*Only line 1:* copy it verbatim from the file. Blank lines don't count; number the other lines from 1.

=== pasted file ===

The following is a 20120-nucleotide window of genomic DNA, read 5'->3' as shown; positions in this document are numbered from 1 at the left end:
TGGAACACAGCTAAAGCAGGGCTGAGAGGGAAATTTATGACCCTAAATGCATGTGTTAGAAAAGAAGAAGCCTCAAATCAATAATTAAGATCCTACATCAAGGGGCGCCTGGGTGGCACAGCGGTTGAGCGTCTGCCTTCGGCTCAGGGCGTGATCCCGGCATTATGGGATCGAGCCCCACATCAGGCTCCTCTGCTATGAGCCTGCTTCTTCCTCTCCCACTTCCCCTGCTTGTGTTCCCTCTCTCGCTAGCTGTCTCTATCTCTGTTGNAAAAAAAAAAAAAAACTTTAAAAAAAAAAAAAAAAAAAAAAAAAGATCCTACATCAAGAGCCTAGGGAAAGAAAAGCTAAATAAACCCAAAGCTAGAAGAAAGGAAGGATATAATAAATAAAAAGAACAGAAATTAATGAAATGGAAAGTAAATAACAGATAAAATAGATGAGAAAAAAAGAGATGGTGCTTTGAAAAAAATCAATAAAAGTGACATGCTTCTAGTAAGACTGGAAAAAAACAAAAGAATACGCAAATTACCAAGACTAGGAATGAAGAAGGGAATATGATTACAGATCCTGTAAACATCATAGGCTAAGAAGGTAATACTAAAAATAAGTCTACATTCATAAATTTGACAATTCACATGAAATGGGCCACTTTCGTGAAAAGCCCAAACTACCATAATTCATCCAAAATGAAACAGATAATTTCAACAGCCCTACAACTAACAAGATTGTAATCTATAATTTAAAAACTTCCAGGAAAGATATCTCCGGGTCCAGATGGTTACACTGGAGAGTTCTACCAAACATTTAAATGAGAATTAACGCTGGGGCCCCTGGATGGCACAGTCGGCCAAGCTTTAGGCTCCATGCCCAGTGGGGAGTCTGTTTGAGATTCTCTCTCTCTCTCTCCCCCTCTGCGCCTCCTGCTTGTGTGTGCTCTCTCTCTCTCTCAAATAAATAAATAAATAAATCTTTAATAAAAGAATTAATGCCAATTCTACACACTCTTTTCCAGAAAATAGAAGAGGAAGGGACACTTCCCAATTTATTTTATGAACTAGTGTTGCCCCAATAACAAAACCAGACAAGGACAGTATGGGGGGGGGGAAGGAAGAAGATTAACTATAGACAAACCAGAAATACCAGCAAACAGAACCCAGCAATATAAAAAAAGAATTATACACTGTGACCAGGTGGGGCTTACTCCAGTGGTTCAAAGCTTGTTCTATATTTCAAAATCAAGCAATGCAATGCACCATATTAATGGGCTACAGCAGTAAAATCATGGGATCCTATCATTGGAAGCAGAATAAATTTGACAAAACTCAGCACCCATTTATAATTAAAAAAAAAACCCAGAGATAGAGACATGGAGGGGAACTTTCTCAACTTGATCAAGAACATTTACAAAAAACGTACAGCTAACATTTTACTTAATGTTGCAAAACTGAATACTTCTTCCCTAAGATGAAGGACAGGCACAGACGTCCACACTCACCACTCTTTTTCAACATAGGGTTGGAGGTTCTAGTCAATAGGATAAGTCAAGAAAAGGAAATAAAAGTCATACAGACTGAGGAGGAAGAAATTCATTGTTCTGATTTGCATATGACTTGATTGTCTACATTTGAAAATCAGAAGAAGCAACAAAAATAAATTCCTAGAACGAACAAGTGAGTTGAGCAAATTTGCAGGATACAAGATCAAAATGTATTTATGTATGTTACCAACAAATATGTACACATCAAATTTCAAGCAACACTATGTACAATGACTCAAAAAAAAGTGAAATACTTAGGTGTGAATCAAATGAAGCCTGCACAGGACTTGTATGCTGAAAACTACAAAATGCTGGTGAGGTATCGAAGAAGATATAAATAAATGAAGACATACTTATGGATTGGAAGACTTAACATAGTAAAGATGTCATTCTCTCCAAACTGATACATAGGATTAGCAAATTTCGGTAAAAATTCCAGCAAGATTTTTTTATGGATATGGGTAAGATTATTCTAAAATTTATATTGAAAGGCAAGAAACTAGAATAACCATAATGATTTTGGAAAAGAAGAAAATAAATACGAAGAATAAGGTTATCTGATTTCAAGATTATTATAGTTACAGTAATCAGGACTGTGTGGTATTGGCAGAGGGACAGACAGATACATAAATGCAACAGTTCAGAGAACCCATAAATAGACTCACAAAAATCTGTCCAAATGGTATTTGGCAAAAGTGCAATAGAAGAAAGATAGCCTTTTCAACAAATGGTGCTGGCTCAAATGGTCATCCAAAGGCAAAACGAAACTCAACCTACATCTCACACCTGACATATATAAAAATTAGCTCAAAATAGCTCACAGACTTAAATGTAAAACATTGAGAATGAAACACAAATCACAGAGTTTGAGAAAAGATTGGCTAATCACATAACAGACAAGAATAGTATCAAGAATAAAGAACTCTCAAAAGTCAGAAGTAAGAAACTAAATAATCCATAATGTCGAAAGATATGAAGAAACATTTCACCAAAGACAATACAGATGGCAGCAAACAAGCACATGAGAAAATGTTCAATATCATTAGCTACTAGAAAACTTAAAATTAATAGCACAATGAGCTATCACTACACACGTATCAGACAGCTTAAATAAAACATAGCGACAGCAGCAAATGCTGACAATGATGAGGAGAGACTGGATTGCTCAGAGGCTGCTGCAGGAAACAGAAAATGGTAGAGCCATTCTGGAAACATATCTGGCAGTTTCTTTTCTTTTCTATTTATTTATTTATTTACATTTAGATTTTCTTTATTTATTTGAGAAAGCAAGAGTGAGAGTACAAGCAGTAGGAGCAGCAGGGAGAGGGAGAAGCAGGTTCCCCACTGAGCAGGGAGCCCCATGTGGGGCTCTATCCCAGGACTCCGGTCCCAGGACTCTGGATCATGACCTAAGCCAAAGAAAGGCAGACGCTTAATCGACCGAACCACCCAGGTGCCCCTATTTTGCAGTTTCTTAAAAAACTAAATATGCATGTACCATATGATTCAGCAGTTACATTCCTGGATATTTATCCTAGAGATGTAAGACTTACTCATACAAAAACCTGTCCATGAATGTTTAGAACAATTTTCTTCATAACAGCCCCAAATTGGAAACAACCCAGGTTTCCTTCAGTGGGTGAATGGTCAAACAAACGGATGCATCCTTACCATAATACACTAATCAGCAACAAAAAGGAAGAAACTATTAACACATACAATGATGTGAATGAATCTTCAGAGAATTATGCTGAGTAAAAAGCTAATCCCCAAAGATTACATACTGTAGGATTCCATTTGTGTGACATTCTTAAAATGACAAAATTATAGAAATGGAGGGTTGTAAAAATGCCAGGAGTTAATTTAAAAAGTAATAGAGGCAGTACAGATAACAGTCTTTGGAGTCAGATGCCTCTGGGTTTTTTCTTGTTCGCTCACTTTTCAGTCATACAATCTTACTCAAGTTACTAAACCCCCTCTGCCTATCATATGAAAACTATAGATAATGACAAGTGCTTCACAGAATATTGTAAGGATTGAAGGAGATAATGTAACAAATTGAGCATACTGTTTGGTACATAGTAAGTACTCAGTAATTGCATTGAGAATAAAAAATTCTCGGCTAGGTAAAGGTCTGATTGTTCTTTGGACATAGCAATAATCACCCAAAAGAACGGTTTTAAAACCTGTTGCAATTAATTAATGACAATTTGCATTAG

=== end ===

The following is a 20120-nucleotide window of genomic DNA, read 5'->3' as shown; positions in this document are numbered from 1 at the left end: